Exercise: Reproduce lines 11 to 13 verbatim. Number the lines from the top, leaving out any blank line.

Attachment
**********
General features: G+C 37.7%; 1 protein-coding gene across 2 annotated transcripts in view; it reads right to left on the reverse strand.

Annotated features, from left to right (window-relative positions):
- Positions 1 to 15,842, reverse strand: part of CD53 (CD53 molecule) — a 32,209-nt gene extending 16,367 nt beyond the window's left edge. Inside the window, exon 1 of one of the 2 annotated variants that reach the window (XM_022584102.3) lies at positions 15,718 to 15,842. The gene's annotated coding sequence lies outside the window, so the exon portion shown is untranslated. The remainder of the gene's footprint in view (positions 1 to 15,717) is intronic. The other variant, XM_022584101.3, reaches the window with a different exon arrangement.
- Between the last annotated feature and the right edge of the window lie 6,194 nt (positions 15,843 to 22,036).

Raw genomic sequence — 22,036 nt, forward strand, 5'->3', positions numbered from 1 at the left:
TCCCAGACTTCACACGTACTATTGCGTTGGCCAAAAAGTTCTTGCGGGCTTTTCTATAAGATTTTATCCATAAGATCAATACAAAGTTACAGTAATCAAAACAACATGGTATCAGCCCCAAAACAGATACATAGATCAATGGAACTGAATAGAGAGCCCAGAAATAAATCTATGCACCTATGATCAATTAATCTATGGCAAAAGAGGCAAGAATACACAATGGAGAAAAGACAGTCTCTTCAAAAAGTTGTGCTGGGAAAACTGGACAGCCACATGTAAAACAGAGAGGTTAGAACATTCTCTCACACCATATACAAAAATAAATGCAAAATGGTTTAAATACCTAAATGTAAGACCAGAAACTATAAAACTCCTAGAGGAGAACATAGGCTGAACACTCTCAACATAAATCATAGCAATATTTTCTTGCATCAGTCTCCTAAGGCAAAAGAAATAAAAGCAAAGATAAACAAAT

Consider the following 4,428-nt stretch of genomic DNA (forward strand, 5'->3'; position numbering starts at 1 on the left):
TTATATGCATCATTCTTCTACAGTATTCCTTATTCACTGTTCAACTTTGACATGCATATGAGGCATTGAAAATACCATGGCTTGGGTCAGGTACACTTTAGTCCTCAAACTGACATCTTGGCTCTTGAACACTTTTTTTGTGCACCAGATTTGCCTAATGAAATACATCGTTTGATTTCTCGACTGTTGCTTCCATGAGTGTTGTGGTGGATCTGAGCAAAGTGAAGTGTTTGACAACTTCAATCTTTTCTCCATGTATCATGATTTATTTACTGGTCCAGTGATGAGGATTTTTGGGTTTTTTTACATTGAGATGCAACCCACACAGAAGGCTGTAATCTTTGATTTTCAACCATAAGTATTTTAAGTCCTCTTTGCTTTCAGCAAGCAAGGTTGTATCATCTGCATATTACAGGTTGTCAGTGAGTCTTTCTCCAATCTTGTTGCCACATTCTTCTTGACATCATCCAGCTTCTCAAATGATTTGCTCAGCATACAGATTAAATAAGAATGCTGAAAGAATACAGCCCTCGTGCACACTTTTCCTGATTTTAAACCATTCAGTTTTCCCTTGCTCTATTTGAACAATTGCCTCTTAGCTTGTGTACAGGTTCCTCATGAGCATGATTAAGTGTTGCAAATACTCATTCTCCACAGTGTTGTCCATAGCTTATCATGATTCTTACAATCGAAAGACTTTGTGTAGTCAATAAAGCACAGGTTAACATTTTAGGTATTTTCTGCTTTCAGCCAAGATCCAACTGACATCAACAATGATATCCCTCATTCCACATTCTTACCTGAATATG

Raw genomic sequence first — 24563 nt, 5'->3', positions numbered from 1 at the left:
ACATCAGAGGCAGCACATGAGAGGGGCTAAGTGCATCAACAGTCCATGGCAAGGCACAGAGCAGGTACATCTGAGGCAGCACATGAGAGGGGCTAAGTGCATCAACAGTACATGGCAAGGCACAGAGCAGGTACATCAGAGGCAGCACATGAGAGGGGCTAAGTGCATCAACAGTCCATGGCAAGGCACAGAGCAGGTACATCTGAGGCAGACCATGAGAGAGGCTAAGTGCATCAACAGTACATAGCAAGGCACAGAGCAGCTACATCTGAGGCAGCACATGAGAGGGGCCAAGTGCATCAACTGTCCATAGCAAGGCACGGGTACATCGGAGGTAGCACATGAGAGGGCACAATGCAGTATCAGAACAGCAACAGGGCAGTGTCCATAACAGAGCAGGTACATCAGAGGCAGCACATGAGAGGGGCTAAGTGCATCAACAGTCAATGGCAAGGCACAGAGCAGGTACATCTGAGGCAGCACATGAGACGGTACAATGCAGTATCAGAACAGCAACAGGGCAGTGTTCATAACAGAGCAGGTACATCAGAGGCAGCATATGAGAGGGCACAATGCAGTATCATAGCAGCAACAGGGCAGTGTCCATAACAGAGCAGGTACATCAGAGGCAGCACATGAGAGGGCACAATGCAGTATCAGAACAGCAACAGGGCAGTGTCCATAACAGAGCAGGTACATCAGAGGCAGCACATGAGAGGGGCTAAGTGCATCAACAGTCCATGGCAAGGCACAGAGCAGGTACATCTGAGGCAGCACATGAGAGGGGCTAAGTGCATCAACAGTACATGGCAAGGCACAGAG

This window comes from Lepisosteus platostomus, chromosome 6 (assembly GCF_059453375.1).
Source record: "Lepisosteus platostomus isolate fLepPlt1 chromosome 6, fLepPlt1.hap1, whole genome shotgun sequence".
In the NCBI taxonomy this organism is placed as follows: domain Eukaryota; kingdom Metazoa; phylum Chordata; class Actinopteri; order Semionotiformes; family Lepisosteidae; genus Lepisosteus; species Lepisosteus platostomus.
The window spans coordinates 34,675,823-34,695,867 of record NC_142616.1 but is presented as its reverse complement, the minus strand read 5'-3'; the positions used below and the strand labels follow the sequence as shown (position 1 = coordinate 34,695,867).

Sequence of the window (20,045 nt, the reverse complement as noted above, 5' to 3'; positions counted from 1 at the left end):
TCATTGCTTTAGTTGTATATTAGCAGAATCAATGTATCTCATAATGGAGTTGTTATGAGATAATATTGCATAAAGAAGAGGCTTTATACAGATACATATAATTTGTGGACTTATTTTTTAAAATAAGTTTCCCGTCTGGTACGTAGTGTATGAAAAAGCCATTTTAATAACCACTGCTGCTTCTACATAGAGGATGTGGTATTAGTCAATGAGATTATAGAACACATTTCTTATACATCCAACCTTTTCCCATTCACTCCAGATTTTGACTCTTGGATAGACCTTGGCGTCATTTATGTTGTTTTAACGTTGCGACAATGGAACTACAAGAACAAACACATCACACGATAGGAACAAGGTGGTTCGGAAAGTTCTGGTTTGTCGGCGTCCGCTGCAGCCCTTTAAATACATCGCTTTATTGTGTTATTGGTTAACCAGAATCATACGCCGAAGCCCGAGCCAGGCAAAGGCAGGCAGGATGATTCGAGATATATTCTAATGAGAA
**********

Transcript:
This window comes from Lepisosteus platostomus, chromosome 6 (assembly GCF_059453375.1).
Source record: "Lepisosteus platostomus isolate fLepPlt1 chromosome 6, fLepPlt1.hap1, whole genome shotgun sequence".
In the NCBI taxonomy this organism is placed as follows: domain Eukaryota; kingdom Metazoa; phylum Chordata; class Actinopteri; order Semionotiformes; family Lepisosteidae; genus Lepisosteus; species Lepisosteus platostomus.